The purpose of this hearing is to make sure we are doing all that we can to determine the extent of this disease and manage it. States and federal agencies have started on this mission using -- in some cases, diverting -- existing resources. This shows how seriously all are taking the threat, but I want to be sure that our efforts are sustainable.
Chronic Wasting Disease (CWD) is a national problem. It has existed in Colorado and Wyoming for 40 to 50 years and has since been found in 11 other states and two provinces in Canada.
Although CWD is not found in Idaho yet, it is bordered by Montana and Wyoming, two states with known positive animals.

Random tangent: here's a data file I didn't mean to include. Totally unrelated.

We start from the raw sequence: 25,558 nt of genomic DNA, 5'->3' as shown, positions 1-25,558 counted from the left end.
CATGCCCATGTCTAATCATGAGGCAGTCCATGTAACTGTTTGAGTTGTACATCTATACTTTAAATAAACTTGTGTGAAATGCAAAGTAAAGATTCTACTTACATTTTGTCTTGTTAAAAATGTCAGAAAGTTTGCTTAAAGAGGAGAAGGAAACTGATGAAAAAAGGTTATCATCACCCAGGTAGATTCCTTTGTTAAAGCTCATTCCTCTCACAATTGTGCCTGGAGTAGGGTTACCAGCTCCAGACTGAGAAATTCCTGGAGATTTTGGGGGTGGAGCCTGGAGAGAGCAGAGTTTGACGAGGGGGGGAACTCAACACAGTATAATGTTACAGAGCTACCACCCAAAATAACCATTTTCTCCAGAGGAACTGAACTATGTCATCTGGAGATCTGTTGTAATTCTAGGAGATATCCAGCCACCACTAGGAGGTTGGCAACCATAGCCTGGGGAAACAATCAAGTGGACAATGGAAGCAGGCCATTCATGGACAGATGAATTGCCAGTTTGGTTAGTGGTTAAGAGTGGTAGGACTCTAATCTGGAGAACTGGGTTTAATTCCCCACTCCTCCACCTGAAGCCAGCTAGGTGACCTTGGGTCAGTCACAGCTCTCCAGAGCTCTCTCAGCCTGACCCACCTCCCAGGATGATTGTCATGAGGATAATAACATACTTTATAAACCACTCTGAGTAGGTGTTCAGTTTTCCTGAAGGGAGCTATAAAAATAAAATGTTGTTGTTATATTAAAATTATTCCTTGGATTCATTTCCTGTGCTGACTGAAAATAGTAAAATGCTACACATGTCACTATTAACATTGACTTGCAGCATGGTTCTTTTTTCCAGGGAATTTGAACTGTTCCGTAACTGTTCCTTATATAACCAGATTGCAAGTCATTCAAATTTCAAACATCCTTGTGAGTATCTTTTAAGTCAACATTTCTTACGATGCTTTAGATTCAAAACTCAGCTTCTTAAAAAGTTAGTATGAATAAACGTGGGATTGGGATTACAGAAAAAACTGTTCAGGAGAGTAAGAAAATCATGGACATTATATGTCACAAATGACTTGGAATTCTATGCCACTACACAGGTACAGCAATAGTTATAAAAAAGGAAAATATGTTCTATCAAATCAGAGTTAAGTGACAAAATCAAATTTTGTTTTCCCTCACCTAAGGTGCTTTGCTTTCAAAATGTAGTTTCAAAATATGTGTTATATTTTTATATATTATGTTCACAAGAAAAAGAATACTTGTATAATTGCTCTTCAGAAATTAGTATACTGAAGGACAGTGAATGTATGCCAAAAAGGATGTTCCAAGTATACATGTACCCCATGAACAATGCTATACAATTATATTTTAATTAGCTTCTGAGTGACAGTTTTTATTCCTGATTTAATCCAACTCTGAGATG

CWD poses serious problems for wildlife managers. Surveillance is costly and draws resources from other wildlife management needs.
Public concerns and perceptions about human health risks may degrade hunters confidence and their desire to hunt in areas where CWD occurs. This could have substantial economic implications for states where hunting and wildlife watching contribute significantly.
The lack of understanding of CWD transmission and whether it can cause disease in humans or other animals is of concern.
Management of this disease is hindered in part by the fact testing is not possible on live animals.
Due to scheduling conflicts, Senator Feingold could not testify today. However, I would like to submit his testimony for the record.
Today we will hear about the status of existing efforts and review a bill that I am proud to cosponsor with my friends, Senator Allard, Senator Feingold, and Senator Domenici.